put another idea into his head.
So David took out his
sling and he hurled a stone
and hit the lion right between the eyes.
Debby:
I bet that lion was surprised!
Dudley:
Yes. And so was David because he
didn't know an angel had helped him.
Well, he picked up the lamb
and took it back to the fold.
Then he felt so happy that he made
up another song. It started out:
"The Lord is my shepherd.
I shall not want. "
"He maketh me to lie
down in green pastures. "
"He leadeth me besides
the still waters. "
"He restoreth my soul... "
Screenplay The Bishop's Wife

 

A fine Christmas movie is The Bishop’s Wife from 1947.    David Niven is an Episcopalian bishop of a struggling diocese;  Loretta Young (ironically one of the more devout Catholics in the Hollywood of her time) is his wife;  and Cary Grant is Dudley, one of the more unimportant angels in Heaven, sent by God to lend the Bishop a hand.  The film is a graceful comedy which effectively and quietly underlines the central importance of faith in God as we see in this little scene when undercover angel Dudley, Cary Grant, uses his powers to summon a tardy boy’s choir for an unforgettable rendition of O Sing to God:

Published in: on December 16, 2018 at 5:30 am  Comments Off on The Bishop’s Wife  
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Top Ten Patriotic Movies for the Fourth

 

For those of you who want some patriotic movies to watch over the  Fourth of July, here are some suggestions for viewing.  Longtime readers of this blog will see that this differs somewhat from earlier lists of top ten patriotic movies with some additions and deletions.  Feel free to suggest additional movies in the comboxes.

10. National Treasure (2004)-Sure it’s cursed with a ridiculous plot involving the masons and a treasure, it is still a lot of fun and calls us back to the foundation document, the Declaration of Independence, that is the cornerstone of our Republic.

9. Hamburger Hill (1987)-Content advisory: very, very strong language in the video clip which may be viewed here.  All the Vietnam veterans I’ve mentioned it to have nothing but praise for this film which depicts the assault on Hill 937 by elements of the 101rst Division, May 10-20, 1969.  It is a fitting tribute to the valor of the American troops who served their country in an unpopular war a great deal better than their country served them.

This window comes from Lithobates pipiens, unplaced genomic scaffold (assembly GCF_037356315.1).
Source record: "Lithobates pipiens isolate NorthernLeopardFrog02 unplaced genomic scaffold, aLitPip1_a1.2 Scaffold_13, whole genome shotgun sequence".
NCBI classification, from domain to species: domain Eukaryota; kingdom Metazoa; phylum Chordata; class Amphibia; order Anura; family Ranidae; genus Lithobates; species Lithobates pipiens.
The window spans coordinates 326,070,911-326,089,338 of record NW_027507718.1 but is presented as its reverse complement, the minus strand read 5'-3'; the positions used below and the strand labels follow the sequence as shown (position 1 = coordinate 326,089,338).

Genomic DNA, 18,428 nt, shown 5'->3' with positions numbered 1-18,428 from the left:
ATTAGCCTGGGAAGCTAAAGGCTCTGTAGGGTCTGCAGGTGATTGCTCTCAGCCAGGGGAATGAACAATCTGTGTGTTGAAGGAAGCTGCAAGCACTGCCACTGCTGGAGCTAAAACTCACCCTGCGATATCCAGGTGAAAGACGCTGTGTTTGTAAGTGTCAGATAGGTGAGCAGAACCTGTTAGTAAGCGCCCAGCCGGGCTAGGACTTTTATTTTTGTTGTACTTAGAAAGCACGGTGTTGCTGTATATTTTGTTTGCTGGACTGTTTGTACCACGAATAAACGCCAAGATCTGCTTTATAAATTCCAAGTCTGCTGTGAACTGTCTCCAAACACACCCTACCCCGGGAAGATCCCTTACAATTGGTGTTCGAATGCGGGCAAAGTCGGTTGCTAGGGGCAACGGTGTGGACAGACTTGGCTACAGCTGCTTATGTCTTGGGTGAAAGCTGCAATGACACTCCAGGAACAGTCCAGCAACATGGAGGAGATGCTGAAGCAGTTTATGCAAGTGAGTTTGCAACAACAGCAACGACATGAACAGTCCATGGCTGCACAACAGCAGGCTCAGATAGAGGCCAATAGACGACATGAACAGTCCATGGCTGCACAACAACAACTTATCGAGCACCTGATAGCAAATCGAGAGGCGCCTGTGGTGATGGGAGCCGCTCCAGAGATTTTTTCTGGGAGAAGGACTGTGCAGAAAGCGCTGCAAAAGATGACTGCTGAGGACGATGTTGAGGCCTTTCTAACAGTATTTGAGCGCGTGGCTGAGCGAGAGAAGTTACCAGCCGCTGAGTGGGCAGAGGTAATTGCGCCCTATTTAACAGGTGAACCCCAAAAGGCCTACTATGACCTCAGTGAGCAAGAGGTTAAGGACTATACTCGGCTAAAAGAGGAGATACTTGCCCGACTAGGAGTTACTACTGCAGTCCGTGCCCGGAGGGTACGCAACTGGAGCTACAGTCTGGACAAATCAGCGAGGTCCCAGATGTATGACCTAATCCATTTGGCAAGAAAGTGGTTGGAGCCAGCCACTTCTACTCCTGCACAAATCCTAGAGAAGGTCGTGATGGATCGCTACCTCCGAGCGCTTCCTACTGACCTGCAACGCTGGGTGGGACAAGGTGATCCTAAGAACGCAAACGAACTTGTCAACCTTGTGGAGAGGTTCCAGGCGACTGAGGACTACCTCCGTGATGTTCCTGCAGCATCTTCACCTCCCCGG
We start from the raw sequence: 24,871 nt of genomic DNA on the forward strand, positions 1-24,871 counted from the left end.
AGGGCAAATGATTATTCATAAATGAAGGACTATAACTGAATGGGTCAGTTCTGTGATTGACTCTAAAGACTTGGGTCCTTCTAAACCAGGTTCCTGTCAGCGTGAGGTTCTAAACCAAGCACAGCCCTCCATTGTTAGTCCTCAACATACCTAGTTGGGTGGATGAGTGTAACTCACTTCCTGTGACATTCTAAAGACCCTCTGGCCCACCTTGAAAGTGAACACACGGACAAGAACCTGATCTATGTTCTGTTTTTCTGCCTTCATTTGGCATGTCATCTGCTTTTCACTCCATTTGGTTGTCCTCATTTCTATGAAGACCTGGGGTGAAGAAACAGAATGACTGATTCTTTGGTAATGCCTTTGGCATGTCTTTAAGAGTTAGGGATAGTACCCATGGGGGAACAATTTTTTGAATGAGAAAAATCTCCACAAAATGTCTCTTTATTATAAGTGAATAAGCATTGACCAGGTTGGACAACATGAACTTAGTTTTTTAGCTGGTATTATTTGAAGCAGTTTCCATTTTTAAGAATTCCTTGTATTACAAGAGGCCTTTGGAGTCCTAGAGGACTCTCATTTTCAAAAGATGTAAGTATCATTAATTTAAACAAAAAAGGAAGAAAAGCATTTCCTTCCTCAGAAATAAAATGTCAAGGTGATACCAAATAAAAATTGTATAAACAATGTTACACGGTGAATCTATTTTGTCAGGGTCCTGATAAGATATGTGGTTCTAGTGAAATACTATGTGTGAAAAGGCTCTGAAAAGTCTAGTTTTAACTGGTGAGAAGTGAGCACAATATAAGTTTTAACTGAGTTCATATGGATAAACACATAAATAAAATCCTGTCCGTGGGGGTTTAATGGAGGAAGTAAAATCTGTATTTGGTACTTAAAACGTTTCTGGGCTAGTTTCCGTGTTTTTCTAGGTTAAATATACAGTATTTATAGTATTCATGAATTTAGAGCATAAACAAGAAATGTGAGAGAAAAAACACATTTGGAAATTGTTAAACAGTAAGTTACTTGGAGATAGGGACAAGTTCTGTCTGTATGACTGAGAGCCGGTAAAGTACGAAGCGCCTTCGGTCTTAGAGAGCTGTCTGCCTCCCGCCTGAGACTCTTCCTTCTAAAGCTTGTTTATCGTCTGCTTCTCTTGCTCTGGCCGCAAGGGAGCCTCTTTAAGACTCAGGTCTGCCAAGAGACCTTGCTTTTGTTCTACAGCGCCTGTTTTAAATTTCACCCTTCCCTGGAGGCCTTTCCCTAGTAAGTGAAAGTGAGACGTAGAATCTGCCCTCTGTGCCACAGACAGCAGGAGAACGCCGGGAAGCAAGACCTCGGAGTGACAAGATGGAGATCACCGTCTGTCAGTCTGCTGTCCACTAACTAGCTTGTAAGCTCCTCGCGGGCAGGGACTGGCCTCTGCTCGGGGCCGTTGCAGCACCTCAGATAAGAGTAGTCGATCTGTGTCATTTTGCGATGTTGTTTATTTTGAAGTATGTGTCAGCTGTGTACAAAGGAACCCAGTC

8.    Yankee Doodle Dandy (1942)-James Cagney in perhaps the greatest film bio of them all, a salute to George M. Cohan, the legendary composer, playwright and patriot.

 

7.      Saving Lincoln (2013)-  Overshadowed by the Lincoln film of 2012, this rendition of Lincoln’s years as President is first rate.

The human cost of the War is always at the core of the film, as we see in the delivery of the Gettysburg Address where some of the members of the crowd hearing Lincoln are holding pictures of soldier relatives who have died.

Lincoln in the film comes to believe that he will die in office and accepts his fate, hoping that God will spare him until his work is accomplished.

 

 

6.    Gettysburg (1993)-The movie that I think comes the closest to conveying to us the passions of the Civil War.  You really can’t understand America unless you understand the Civil War.  As Shelby Foote, one of the greatest historians of the war, said:  “Any understanding of this nation has to be based, and I mean really based, on an understanding of the Civil War. I believe that firmly. It defined us. The Revolution did what it did. Our involvement in European wars, beginning with the First World War, did what it did. But the Civil War defined us as what we are and it opened us to being what we became, good and bad things. And it is very necessary, if you are going to understand the American character in the twentieth century, to learn about this enormous catastrophe of the mid-nineteenth century. It was the crossroads of our being, and it was a hell of a crossroads.” (more…)

Published in: on July 2, 2018 at 5:30 am  Comments Off on Top Ten Patriotic Movies for the Fourth  
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Incredibles 2: A Review